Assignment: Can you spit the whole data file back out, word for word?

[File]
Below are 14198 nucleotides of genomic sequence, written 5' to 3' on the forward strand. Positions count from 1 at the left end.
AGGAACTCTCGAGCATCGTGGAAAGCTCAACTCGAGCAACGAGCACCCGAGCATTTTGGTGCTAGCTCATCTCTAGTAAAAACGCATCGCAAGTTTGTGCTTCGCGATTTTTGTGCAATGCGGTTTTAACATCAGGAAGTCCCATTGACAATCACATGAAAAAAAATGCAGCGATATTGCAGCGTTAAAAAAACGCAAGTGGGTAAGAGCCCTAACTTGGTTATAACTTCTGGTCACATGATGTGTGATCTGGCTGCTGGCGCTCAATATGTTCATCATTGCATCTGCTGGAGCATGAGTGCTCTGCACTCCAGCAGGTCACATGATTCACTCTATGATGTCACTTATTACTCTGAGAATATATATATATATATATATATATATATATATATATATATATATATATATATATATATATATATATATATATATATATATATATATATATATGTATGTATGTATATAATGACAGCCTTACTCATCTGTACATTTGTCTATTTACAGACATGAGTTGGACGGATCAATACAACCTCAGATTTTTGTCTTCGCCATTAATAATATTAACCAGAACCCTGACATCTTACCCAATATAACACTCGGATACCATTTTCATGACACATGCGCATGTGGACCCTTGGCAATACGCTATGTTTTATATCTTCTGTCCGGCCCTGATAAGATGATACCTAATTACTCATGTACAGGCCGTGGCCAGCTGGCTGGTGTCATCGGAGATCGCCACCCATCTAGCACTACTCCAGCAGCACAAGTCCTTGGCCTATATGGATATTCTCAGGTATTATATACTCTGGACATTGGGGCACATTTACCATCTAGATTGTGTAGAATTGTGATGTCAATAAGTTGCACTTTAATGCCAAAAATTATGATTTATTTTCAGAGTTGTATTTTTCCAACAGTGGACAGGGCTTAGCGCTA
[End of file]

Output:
Below are 14198 nucleotides of genomic sequence, written 5' to 3' on the forward strand. Positions count from 1 at the left end.
AGGAACTCTCGAGCATCGTGGAAAGCTCAACTCGAGCAACGAGCACCCGAGCATTTTGGTGCTAGCTCATCTCTAGTAAAAACGCATCGCAAGTTTGTGCTTCGCGATTTTTGTGCAATGCGGTTTTAACATCAGGAAGTCCCATTGACAATCACATGAAAAAAAATGCAGCGATATTGCAGCGTTAAAAAAACGCAAGTGGGTAAGAGCCCTAACTTGGTTATAACTTCTGGTCACATGATGTGTGATCTGGCTGCTGGCGCTCAATATGTTCATCATTGCATCTGCTGGAGCATGAGTGCTCTGCACTCCAGCAGGTCACATGATTCACTCTATGATGTCACTTATTACTCTGAGAATATATATATATATATATATATATATATATATATATATATATATATATATATATATATATATATATATATATATATATATATATATATATATGTATGTATGTATATAATGACAGCCTTACTCATCTGTACATTTGTCTATTTACAGACATGAGTTGGACGGATCAATACAACCTCAGATTTTTGTCTTCGCCATTAATAATATTAACCAGAACCCTGACATCTTACCCAATATAACACTCGGATACCATTTTCATGACACATGCGCATGTGGACCCTTGGCAATACGCTATGTTTTATATCTTCTGTCCGGCCCTGATAAGATGATACCTAATTACTCATGTACAGGCCGTGGCCAGCTGGCTGGTGTCATCGGAGATCGCCACCCATCTAGCACTACTCCAGCAGCACAAGTCCTTGGCCTATATGGATATTCTCAGGTATTATATACTCTGGACATTGGGGCACATTTACCATCTAGATTGTGTAGAATTGTGATGTCAATAAGTTGCACTTTAATGCCAAAAATTATGATTTATTTTCAGAGTTGTATTTTTCCAACAGTGGACAGGGCTTAGCGCTA